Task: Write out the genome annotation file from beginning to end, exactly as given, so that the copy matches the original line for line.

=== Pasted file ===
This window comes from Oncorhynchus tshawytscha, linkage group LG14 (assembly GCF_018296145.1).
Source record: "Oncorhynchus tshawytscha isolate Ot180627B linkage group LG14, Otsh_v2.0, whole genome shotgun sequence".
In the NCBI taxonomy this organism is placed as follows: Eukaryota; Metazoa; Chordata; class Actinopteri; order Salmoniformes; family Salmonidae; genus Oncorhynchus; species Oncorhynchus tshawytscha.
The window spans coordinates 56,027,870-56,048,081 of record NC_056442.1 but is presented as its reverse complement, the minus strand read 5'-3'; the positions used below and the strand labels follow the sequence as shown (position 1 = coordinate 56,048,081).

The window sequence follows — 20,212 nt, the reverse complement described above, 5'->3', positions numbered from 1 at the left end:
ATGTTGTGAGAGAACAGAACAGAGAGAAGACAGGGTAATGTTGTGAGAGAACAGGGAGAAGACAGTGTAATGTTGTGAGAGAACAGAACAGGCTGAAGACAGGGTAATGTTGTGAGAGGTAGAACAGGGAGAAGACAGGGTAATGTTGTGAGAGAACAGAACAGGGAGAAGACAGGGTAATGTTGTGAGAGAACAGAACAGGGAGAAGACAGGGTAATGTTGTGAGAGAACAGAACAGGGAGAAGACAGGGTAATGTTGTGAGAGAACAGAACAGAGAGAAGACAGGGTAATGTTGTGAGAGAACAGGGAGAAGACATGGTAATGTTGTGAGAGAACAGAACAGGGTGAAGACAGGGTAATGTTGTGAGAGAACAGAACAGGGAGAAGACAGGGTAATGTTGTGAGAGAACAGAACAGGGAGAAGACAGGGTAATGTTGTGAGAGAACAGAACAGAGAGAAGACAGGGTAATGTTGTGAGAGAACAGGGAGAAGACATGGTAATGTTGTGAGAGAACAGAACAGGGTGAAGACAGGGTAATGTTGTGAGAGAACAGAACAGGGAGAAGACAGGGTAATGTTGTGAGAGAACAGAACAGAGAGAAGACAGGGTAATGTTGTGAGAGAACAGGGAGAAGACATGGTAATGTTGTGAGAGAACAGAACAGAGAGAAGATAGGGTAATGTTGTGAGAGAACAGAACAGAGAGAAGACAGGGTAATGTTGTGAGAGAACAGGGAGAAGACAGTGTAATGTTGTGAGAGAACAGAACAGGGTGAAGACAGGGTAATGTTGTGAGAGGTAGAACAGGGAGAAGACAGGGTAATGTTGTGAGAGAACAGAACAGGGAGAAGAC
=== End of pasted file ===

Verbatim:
This window comes from Oncorhynchus tshawytscha, linkage group LG14 (assembly GCF_018296145.1).
Source record: "Oncorhynchus tshawytscha isolate Ot180627B linkage group LG14, Otsh_v2.0, whole genome shotgun sequence".
In the NCBI taxonomy this organism is placed as follows: Eukaryota; Metazoa; Chordata; class Actinopteri; order Salmoniformes; family Salmonidae; genus Oncorhynchus; species Oncorhynchus tshawytscha.
The window spans coordinates 56,027,870-56,048,081 of record NC_056442.1 but is presented as its reverse complement, the minus strand read 5'-3'; the positions used below and the strand labels follow the sequence as shown (position 1 = coordinate 56,048,081).

The window sequence follows — 20,212 nt, the reverse complement described above, 5'->3', positions numbered from 1 at the left end:
ATGTTGTGAGAGAACAGAACAGAGAGAAGACAGGGTAATGTTGTGAGAGAACAGGGAGAAGACAGTGTAATGTTGTGAGAGAACAGAACAGGCTGAAGACAGGGTAATGTTGTGAGAGGTAGAACAGGGAGAAGACAGGGTAATGTTGTGAGAGAACAGAACAGGGAGAAGACAGGGTAATGTTGTGAGAGAACAGAACAGGGAGAAGACAGGGTAATGTTGTGAGAGAACAGAACAGGGAGAAGACAGGGTAATGTTGTGAGAGAACAGAACAGAGAGAAGACAGGGTAATGTTGTGAGAGAACAGGGAGAAGACATGGTAATGTTGTGAGAGAACAGAACAGGGTGAAGACAGGGTAATGTTGTGAGAGAACAGAACAGGGAGAAGACAGGGTAATGTTGTGAGAGAACAGAACAGGGAGAAGACAGGGTAATGTTGTGAGAGAACAGAACAGAGAGAAGACAGGGTAATGTTGTGAGAGAACAGGGAGAAGACATGGTAATGTTGTGAGAGAACAGAACAGGGTGAAGACAGGGTAATGTTGTGAGAGAACAGAACAGGGAGAAGACAGGGTAATGTTGTGAGAGAACAGAACAGAGAGAAGACAGGGTAATGTTGTGAGAGAACAGGGAGAAGACATGGTAATGTTGTGAGAGAACAGAACAGAGAGAAGATAGGGTAATGTTGTGAGAGAACAGAACAGAGAGAAGACAGGGTAATGTTGTGAGAGAACAGGGAGAAGACAGTGTAATGTTGTGAGAGAACAGAACAGGGTGAAGACAGGGTAATGTTGTGAGAGGTAGAACAGGGAGAAGACAGGGTAATGTTGTGAGAGAACAGAACAGGGAGAAGAC